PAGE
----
Consumers drive dementia research agenda

A group of Australians affected by dementia is at the forefront of a $3 million initiative to improve the quality of dementia care.

Sue Pieters-Hawke speaking at the launch of the Consumer Research Dementia Network.

A group of 24 Australians affected by dementia are at the forefront of a new project to translate research evidence into practice.

The Consumer Research Dementia Network is part of a $3 million initiative that will bring together researchers, consumers and aged care providers.

The project is being led by Alzheimer’s Australia and the Dementia Collaborative Research Centres (DCRCs) with funding from ANZ’s J O and J R Wicking Trust and Bupa Care Services.

The initiative is focused on narrowing the gap between best practice ideas and clinical practice.

Drawing its members from around the country, the consumer network has decided on four key priority areas for knowledge translation projects, including person-centred care, support services for carers, timely diagnosis and non-pharmacological interventions.

Alzheimer’s advocate, Sue Pieters-Hawke said it was important that ordinary Australians affected by dementia were involved in the research process.

“They shouldn’t be dismissed as just having their own point of view because very often carers are talking so much about dementia and learning from the people they talk to,” she said. “They are aware of much more than their own situations.”

“That means they are very good at seeing the sorts of areas that do need change. Having consumers networked and working with researchers and service providers to improve care is a great step forward.”

Alzheimer’s Australia has been developing the concept of a consumer network for the past three years.

The group’s CEO, Glenn Rees said the network had been set up according to a hub and spoke model with a light administrative structure to “maximmise the dollars going out to projects”.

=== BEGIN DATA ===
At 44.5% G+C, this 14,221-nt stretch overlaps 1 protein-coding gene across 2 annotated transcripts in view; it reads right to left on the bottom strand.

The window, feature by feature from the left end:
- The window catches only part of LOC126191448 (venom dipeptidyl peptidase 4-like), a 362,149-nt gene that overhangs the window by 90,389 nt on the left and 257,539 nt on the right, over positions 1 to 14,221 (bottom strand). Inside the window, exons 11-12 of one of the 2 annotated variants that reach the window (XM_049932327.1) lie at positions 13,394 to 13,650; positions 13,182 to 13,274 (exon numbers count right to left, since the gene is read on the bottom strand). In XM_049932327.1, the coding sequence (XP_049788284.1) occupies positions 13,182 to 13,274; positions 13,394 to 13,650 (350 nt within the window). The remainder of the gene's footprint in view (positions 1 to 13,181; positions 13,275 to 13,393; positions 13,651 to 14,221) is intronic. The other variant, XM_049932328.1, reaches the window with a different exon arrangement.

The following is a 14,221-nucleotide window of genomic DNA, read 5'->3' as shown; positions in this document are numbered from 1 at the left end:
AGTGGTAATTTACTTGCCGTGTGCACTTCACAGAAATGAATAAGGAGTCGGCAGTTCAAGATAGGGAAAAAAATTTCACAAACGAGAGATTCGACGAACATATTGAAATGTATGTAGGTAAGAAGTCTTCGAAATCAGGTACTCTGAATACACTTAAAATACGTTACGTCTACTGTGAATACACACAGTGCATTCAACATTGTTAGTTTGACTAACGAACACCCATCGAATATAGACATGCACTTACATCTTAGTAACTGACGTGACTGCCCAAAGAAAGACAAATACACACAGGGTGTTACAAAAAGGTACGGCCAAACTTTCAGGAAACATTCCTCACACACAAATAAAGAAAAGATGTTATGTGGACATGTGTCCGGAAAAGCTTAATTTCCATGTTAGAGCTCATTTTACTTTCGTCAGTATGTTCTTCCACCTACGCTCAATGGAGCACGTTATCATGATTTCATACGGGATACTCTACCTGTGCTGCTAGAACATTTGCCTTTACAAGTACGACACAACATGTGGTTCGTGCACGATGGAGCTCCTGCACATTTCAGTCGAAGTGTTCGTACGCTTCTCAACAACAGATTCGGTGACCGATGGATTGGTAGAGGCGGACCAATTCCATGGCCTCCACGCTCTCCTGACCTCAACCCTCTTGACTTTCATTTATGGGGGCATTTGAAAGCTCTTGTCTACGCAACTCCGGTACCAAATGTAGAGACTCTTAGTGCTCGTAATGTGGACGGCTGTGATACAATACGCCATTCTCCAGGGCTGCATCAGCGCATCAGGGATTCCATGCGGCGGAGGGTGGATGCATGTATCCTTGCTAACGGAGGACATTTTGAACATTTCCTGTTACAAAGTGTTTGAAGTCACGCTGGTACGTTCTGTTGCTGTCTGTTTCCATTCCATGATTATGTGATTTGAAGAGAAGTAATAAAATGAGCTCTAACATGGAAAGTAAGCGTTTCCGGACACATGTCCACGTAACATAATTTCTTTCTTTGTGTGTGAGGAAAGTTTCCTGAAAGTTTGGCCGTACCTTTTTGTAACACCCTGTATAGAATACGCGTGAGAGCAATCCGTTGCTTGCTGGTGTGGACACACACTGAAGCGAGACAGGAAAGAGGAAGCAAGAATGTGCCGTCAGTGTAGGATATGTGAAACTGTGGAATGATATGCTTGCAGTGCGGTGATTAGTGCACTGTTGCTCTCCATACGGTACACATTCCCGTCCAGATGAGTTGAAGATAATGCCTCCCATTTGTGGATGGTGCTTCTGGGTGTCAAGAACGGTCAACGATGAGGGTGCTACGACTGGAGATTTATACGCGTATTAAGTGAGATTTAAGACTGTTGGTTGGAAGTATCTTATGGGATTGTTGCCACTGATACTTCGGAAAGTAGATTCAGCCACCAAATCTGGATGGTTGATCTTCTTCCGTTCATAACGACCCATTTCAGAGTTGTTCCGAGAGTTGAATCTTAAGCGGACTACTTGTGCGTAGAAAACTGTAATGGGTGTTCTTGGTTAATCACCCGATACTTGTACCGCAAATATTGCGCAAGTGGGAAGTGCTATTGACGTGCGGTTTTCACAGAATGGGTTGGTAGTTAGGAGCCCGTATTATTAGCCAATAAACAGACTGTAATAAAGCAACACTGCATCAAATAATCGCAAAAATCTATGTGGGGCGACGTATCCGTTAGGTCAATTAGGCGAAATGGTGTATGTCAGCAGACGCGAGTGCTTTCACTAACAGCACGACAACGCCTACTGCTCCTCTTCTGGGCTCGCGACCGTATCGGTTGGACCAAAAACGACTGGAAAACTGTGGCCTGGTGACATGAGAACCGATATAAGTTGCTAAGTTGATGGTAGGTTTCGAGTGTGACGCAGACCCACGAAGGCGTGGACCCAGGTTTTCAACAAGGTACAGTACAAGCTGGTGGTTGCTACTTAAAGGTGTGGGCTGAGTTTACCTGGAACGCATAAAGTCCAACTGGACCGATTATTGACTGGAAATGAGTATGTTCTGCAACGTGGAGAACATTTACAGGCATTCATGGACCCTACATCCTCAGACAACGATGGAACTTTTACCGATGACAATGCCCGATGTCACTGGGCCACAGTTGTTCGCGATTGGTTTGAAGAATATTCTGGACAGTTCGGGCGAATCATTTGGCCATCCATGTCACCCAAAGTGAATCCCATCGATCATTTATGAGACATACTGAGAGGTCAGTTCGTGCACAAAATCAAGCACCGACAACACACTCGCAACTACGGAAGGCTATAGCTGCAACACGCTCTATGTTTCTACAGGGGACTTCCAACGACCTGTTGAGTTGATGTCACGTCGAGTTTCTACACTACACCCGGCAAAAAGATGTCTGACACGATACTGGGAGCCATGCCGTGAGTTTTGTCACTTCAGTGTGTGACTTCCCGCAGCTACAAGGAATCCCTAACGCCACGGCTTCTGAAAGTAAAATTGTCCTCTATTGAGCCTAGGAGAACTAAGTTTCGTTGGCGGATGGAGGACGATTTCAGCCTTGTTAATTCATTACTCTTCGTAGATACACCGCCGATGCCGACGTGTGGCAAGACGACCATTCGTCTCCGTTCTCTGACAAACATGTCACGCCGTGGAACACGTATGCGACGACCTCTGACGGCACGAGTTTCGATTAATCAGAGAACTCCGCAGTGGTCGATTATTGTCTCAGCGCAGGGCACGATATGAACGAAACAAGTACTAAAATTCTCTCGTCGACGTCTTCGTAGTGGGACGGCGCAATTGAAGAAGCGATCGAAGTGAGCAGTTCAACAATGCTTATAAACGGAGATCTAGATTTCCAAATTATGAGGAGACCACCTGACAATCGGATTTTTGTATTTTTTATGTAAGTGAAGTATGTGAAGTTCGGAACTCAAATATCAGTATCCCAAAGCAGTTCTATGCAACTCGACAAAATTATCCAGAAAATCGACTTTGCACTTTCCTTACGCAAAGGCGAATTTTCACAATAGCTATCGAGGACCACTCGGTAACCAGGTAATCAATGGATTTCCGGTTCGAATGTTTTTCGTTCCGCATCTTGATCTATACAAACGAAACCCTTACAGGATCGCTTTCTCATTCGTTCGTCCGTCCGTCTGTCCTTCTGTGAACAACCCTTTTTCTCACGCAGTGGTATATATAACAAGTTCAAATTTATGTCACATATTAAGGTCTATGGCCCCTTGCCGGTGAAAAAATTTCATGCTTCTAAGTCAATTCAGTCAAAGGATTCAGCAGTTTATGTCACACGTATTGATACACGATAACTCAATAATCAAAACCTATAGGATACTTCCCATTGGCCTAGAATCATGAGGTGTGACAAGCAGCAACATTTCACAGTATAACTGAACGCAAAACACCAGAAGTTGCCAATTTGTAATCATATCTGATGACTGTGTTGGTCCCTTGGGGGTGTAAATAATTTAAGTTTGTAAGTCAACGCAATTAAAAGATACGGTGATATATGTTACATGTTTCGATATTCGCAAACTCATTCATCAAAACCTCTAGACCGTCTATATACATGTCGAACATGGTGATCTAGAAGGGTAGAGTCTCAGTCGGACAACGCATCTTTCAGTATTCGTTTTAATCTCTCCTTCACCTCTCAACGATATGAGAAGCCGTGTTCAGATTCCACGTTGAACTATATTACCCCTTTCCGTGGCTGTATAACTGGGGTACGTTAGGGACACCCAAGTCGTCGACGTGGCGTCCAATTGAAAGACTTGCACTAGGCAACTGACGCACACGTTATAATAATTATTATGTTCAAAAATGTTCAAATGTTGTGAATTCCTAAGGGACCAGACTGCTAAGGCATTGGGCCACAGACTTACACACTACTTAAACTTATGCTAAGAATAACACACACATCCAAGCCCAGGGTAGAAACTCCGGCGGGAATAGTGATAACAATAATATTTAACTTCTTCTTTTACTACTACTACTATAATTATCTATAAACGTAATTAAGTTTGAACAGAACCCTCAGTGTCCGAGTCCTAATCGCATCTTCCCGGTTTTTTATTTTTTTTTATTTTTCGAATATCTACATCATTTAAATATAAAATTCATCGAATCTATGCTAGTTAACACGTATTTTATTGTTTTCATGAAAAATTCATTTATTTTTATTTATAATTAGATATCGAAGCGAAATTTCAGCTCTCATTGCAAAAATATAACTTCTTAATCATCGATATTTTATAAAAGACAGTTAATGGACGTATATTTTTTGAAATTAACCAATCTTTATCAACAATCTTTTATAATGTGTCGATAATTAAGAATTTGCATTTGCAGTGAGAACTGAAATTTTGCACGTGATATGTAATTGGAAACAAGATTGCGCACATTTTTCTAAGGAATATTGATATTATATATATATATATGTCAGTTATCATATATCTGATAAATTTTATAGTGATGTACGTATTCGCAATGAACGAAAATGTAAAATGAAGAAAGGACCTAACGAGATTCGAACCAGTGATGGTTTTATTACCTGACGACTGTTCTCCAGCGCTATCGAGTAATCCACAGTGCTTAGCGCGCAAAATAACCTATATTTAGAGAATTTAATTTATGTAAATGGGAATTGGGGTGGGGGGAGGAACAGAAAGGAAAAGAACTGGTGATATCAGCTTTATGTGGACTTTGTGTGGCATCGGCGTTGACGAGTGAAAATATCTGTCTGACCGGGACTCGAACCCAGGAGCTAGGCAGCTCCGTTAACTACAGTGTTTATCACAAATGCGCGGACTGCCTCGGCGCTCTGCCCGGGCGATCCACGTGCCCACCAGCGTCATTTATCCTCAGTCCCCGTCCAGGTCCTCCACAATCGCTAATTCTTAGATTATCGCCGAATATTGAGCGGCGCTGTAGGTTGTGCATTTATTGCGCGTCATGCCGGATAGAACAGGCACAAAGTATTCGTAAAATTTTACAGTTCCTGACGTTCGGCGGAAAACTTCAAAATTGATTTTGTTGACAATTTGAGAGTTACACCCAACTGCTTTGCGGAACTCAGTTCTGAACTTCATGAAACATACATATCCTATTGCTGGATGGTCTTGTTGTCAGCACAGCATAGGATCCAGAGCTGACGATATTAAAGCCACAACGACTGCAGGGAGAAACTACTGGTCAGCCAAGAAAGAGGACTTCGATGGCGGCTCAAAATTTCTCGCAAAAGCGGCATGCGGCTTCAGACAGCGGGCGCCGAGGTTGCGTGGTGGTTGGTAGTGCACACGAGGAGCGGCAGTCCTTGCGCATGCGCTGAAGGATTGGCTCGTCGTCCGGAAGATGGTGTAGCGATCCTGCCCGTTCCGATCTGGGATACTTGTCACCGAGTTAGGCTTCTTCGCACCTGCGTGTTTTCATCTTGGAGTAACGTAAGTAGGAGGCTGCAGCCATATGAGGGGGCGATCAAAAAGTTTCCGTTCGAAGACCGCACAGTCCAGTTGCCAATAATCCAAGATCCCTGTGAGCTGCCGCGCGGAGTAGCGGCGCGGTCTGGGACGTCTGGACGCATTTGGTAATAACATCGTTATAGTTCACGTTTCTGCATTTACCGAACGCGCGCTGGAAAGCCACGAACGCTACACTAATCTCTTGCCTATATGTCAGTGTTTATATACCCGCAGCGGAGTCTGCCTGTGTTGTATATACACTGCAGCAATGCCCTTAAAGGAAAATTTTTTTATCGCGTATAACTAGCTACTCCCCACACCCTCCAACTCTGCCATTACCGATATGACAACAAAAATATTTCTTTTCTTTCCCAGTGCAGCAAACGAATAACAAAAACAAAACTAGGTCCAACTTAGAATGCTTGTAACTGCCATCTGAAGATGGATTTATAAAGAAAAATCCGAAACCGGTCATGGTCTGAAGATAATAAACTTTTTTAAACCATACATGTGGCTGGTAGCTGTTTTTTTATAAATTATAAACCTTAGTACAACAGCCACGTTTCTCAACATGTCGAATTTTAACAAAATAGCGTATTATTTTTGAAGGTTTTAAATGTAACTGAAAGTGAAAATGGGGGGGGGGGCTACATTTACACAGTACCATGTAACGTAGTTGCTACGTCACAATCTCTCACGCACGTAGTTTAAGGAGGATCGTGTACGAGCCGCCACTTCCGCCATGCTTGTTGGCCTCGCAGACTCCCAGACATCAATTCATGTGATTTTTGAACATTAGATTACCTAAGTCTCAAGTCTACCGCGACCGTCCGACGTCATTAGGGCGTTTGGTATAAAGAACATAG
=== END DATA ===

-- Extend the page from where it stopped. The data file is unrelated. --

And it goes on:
“What we are trying to do is to match the concerns of consumers about dementia care on the one hand, with good quality dementia research on the other,” he said.

“Then we will say, ‘OK, the evidence to improve practice exists: what can we do to put it into practice?’

“The answer could involve training or social marketing or a whole range of different strategies.”

Mr Rees said the network would collaborate with different researchers and stakeholders for each project.

“It’s not a research project in the sense of having a bunch of researchers together in one centre,” he said.

“It’s much more about promoting best practice in areas like pain management, end [of] life care and other similar areas.

“It may involve the government, it may involve the DTSCs [Dementia Training Study Centres], it may involve the DBMASs [Dementia Behaviour Management Advisory Services] and it could also involve service providers or professional organisations.

“The thing that makes this original and different is that it is pulling various actors together and bringing a national approach rather than just focusing on particular states or provider groups.”

Bupa Care Services’ Director of Services and Quality, Leanne Morton said the organisation was excited to be supporting such an important project.

“This initiative is a vital way for us to directly tailor and adapt our aged care services to what people affected by dementia are telling us.”

Tags: alzheimers-australia, bupa, dementia, knowledge-translation, research,

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